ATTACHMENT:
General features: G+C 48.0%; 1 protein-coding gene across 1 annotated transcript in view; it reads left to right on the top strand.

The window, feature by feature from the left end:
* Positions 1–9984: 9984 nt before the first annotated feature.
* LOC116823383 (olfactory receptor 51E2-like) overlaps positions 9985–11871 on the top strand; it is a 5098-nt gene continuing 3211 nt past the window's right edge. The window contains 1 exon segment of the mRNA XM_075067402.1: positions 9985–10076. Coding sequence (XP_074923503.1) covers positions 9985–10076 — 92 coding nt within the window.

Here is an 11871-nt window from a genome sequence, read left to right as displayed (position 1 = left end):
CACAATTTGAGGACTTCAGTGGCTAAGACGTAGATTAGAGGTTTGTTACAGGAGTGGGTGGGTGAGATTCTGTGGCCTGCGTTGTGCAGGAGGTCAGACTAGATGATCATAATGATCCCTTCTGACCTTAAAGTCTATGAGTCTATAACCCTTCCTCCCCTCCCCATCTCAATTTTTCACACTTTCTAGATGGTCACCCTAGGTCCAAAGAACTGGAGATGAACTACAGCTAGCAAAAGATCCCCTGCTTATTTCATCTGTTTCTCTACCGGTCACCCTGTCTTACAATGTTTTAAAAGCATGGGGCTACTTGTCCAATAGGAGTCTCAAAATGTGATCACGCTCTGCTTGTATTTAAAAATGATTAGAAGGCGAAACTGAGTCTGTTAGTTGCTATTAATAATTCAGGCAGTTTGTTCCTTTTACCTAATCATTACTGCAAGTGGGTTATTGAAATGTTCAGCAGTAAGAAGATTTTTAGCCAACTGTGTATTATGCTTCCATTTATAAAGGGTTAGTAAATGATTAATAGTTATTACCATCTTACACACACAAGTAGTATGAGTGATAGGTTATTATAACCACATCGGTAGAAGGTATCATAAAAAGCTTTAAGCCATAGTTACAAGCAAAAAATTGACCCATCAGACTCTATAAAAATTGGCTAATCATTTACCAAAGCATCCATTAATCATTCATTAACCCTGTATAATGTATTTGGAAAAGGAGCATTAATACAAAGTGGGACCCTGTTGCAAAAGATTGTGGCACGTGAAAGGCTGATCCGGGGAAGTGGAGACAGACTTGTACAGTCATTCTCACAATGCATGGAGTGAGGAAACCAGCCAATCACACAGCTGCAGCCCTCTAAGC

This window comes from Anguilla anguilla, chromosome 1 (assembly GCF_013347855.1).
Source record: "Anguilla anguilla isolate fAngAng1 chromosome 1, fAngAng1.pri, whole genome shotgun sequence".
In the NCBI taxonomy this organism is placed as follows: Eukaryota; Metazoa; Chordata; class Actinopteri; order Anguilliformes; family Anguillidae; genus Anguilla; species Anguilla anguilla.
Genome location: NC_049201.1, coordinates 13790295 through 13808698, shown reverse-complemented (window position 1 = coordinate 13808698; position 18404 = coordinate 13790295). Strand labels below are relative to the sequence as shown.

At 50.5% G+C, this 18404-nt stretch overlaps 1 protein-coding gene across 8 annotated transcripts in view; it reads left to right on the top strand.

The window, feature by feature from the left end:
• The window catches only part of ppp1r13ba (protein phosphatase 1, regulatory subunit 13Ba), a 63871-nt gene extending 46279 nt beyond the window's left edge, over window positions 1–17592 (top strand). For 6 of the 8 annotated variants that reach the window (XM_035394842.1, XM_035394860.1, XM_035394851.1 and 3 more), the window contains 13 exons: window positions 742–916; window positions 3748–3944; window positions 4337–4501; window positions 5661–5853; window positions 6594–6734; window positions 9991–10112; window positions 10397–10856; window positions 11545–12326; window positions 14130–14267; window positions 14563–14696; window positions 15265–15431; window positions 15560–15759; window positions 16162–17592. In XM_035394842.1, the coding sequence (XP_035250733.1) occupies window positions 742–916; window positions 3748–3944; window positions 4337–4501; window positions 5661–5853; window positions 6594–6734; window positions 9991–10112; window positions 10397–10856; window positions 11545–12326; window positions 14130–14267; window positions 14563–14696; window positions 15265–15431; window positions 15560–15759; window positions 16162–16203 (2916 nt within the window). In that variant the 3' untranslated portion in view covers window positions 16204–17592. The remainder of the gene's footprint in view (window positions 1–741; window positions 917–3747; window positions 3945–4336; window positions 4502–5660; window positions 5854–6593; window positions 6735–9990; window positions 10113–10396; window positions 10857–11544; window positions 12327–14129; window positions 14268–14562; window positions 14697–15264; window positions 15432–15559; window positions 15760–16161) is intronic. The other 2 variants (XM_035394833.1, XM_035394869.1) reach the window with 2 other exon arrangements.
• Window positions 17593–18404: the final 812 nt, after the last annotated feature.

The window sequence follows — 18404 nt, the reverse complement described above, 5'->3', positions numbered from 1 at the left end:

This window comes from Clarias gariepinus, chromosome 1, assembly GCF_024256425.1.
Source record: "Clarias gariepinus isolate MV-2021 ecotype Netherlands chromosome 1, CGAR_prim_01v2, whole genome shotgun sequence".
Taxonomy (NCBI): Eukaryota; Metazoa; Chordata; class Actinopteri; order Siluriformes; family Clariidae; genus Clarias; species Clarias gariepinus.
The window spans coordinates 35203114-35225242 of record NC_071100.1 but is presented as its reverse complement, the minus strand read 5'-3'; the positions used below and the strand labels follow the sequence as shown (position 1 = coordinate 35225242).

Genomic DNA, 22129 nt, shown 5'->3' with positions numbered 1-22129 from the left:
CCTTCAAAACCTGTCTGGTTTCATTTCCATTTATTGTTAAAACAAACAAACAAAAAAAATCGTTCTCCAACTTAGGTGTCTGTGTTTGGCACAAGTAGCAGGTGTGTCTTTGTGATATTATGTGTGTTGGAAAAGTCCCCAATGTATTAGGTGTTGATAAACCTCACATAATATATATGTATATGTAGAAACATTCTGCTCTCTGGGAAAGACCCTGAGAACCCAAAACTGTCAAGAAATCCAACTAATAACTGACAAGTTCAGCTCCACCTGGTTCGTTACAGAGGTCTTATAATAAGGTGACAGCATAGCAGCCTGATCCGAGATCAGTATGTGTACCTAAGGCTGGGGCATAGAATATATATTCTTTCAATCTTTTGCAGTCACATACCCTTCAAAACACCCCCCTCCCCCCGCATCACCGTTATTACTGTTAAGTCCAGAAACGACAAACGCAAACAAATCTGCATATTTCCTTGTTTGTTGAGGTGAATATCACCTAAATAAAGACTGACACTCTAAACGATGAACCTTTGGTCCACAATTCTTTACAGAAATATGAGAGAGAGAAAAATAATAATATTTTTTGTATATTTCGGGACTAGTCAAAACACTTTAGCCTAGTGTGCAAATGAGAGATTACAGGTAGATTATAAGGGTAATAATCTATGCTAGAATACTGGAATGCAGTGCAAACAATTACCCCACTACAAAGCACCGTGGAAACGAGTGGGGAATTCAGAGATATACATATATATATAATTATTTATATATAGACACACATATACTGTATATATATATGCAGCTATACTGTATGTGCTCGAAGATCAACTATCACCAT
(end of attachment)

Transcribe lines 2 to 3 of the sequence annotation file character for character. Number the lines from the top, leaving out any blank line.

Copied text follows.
The window, feature by feature from the left end:
* Positions 1–9984: 9984 nt before the first annotated feature.